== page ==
JACKSONVILLE, Fla. – The National Weather Service confirmed that the damage to rural structures in southwest Baker County on Monday was caused by an EF-0 tornado, and the NWS assessment team has moved on to inspect tree and structural damage in Arlington and Jacksonville Beach.
Meteorologists said the twister that touched down in Sanderson was very small -- only about a tenth of a mile wide and had wind speeds of between 65 and 75 mph and stayed on the ground between Boyce and Steed roads -- between one-quarter and one-half mile.
"We had a very convergent path of damage of trees, broken branches, some structures broken as well," said NWS investigator Scott Cordero. "So it was on this path which was traveling at 65 to 70 mph."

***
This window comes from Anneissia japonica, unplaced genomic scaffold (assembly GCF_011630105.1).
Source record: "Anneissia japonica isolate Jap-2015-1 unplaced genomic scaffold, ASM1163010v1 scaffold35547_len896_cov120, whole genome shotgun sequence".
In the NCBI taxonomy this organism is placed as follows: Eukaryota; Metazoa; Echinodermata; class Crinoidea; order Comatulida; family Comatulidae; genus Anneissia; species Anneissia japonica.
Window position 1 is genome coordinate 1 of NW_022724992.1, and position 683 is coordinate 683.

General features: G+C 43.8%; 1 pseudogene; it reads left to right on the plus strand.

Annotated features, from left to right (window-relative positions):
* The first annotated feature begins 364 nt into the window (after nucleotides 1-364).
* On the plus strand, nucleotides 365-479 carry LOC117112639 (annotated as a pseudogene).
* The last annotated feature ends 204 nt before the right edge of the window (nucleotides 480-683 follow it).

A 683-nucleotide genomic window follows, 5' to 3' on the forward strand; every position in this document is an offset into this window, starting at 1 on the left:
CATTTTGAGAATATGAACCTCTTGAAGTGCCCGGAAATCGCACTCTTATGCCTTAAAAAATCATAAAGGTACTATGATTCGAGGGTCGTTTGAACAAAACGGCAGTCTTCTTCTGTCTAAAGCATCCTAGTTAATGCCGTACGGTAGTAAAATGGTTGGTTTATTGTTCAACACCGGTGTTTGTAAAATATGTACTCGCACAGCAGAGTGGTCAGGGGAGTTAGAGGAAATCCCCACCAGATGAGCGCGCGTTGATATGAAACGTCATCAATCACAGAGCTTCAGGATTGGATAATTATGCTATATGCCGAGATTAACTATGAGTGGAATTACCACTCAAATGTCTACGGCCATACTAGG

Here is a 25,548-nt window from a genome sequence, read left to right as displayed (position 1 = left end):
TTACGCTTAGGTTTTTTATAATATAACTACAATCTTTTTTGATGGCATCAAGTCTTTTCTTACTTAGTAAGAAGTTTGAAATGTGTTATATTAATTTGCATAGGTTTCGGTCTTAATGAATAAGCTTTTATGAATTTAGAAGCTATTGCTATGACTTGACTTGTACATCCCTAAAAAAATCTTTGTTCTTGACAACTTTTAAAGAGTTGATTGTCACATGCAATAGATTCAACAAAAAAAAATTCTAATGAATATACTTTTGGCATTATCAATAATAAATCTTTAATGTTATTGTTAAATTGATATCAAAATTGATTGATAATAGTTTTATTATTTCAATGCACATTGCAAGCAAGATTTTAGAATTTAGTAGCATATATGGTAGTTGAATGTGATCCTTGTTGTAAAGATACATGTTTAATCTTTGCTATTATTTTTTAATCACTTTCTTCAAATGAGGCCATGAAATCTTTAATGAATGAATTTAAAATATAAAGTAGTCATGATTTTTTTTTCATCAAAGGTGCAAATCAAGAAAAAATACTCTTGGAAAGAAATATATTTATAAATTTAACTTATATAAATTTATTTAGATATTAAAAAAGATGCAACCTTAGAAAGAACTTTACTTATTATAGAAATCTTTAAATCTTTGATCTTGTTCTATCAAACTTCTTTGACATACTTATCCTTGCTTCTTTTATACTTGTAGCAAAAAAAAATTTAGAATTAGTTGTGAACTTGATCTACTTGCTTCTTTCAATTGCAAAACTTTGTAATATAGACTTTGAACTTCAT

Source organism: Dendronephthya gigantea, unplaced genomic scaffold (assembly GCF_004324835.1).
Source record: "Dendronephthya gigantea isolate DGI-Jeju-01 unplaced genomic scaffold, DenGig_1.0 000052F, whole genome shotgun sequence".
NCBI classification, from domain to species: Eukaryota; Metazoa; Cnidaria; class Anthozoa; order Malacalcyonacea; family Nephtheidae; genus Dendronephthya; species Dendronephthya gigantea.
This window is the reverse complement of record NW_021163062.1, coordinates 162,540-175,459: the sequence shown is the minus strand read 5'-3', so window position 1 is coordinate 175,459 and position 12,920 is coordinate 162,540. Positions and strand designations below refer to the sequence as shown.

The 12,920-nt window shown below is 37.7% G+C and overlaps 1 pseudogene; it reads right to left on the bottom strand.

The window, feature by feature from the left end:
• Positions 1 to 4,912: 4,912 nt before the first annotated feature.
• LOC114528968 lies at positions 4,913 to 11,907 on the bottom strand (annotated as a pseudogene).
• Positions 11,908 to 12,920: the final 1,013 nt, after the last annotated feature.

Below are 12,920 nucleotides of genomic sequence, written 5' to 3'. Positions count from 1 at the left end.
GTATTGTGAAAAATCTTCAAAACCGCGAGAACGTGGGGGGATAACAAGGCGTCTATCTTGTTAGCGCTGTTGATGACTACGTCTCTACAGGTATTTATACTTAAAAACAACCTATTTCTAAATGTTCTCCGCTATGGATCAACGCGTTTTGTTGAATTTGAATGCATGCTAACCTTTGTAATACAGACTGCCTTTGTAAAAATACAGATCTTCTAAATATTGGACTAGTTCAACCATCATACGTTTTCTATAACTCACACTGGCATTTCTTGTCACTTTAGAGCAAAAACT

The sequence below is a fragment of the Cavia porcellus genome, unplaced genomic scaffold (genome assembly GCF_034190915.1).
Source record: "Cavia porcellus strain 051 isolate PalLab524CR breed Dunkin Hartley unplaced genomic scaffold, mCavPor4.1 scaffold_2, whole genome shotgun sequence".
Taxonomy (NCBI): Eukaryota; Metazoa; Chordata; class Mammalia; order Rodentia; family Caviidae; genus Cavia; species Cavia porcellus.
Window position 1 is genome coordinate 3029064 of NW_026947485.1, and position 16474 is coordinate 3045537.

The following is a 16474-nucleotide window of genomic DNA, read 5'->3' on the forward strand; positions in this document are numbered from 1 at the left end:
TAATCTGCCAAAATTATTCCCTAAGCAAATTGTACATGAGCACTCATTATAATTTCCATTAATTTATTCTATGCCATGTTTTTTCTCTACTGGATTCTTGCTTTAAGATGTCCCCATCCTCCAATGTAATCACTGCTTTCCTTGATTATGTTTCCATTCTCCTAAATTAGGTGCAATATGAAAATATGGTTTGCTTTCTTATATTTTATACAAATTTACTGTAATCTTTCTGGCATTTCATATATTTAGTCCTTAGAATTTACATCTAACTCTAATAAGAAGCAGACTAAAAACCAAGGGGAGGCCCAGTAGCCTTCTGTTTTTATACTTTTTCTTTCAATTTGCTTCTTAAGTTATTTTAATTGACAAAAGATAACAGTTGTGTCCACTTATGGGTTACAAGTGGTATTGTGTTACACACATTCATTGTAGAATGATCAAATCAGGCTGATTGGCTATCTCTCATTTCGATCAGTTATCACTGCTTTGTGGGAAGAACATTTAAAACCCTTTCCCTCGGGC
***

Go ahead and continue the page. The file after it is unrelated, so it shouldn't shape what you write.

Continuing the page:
Locals said they did hear what sounded like a freight train as the wind and rain pushed through about 1 p.m.
Melvin Bailey found himself in the path of the destructive winds, which uprooted and toppled trees and threw them toward his mobile home.
Bailey said he and members of his family received tornado alerts on their smartphones and immediately ran for shelter while trying to save the family pets.
"We took cover, put all the dogs in the house," Bailey said. "The pigs, they had shelter, but my dogs, (we) had to take them to the house. We've got too much money invested in them."
The family said one dog was struck by lightning and died in the front yard before they could get her inside.
"My friend, if he would have gotten to her, it would have been 30 seconds, it would have been her," said Judy Bailey said.
The NWS said EF-0 don't typically cause an incredible amount of damage, and that people are generally safe if they can take shelter away from windows.